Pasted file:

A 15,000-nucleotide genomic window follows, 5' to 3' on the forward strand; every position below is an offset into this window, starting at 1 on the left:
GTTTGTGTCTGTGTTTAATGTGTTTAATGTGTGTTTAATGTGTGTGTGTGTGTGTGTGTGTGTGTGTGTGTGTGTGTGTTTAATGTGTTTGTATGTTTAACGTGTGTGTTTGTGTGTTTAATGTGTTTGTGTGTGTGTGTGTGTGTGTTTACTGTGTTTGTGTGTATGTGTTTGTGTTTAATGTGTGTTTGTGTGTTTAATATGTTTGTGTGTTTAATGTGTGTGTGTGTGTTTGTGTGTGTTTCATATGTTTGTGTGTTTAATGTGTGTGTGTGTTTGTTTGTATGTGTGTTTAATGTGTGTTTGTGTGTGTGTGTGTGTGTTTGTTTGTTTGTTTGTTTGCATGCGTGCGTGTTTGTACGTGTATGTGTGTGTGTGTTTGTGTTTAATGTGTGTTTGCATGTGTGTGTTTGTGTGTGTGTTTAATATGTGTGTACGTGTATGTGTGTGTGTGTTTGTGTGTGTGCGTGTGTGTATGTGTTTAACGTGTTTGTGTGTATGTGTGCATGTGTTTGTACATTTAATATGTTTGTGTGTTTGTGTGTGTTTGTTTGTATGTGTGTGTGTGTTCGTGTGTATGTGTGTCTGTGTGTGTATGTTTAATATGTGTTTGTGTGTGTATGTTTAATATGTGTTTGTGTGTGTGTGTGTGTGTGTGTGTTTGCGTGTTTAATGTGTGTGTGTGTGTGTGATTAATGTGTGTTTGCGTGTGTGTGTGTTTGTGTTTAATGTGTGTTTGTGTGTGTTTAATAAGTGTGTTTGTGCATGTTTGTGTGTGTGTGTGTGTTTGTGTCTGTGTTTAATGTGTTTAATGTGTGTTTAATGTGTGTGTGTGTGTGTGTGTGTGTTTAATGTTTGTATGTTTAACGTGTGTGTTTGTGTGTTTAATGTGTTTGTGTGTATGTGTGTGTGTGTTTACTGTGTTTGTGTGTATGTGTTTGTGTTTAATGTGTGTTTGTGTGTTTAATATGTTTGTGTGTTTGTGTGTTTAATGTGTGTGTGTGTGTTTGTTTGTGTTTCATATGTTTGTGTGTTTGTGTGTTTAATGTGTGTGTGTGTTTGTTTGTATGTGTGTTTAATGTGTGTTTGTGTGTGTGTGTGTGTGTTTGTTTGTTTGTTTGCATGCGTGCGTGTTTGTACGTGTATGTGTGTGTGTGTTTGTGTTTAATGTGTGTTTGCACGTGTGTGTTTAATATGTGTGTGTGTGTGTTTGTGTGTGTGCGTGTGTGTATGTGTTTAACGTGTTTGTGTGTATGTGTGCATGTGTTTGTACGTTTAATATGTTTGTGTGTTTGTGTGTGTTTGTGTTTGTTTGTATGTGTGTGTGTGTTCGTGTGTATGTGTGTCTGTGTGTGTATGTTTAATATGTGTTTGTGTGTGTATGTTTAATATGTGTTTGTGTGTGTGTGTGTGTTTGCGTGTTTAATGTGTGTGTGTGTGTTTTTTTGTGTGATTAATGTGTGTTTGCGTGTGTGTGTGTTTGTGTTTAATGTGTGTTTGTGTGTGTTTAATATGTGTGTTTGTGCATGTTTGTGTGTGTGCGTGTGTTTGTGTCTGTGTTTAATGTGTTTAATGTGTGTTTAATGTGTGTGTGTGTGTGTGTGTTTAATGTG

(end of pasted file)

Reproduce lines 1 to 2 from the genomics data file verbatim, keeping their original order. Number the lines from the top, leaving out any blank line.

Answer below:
A 15,000-nucleotide genomic window follows, 5' to 3' on the forward strand; every position below is an offset into this window, starting at 1 on the left:
GTTTGTGTCTGTGTTTAATGTGTTTAATGTGTGTTTAATGTGTGTGTGTGTGTGTGTGTGTGTGTGTGTGTGTGTGTGTTTAATGTGTTTGTATGTTTAACGTGTGTGTTTGTGTGTTTAATGTGTTTGTGTGTGTGTGTGTGTGTGTTTACTGTGTTTGTGTGTATGTGTTTGTGTTTAATGTGTGTTTGTGTGTTTAATATGTTTGTGTGTTTAATGTGTGTGTGTGTGTTTGTGTGTGTTTCATATGTTTGTGTGTTTAATGTGTGTGTGTGTTTGTTTGTATGTGTGTTTAATGTGTGTTTGTGTGTGTGTGTGTGTGTTTGTTTGTTTGTTTGTTTGCATGCGTGCGTGTTTGTACGTGTATGTGTGTGTGTGTTTGTGTTTAATGTGTGTTTGCATGTGTGTGTTTGTGTGTGTGTTTAATATGTGTGTACGTGTATGTGTGTGTGTGTTTGTGTGTGTGCGTGTGTGTATGTGTTTAACGTGTTTGTGTGTATGTGTGCATGTGTTTGTACATTTAATATGTTTGTGTGTTTGTGTGTGTTTGTTTGTATGTGTGTGTGTGTTCGTGTGTATGTGTGTCTGTGTGTGTATGTTTAATATGTGTTTGTGTGTGTATGTTTAATATGTGTTTGTGTGTGTGTGTGTGTGTGTGTGTTTGCGTGTTTAATGTGTGTGTGTGTGTGTGATTAATGTGTGTTTGCGTGTGTGTGTGTTTGTGTTTAATGTGTGTTTGTGTGTGTTTAATAAGTGTGTTTGTGCATGTTTGTGTGTGTGTGTGTGTTTGTGTCTGTGTTTAATGTGTTTAATGTGTGTTTAATGTGTGTGTGTGTGTGTGTGTGTGTTTAATGTTTGTATGTTTAACGTGTGTGTTTGTGTGTTTAATGTGTTTGTGTGTATGTGTGTGTGTGTTTACTGTGTTTGTGTGTATGTGTTTGTGTTTAATGTGTGTTTGTGTGTTTAATATGTTTGTGTGTTTGTGTGTTTAATGTGTGTGTGTGTGTTTGTTTGTGTTTCATATGTTTGTGTGTTTGTGTGTTTAATGTGTGTGTGTGTTTGTTTGTATGTGTGTTTAATGTGTGTTTGTGTGTGTGTGTGTGTGTTTGTTTGTTTGTTTGCATGCGTGCGTGTTTGTACGTGTATGTGTGTGTGTGTTTGTGTTTAATGTGTGTTTGCACGTGTGTGTTTAATATGTGTGTGTGTGTGTTTGTGTGTGTGCGTGTGTGTATGTGTTTAACGTGTTTGTGTGTATGTGTGCATGTGTTTGTACGTTTAATATGTTTGTGTGTTTGTGTGTGTTTGTGTTTGTTTGTATGTGTGTGTGTGTTCGTGTGTATGTGTGTCTGTGTGTGTATGTTTAATATGTGTTTGTGTGTGTATGTTTAATATGTGTTTGTGTGTGTGTGTGTGTTTGCGTGTTTAATGTGTGTGTGTGTGTTTTTTTGTGTGATTAATGTGTGTTTGCGTGTGTGTGTGTTTGTGTTTAATGTGTGTTTGTGTGTGTTTAATATGTGTGTTTGTGCATGTTTGTGTGTGTGCGTGTGTTTGTGTCTGTGTTTAATGTGTTTAATGTGTGTTTAATGTGTGTGTGTGTGTGTGTGTTTAATGTG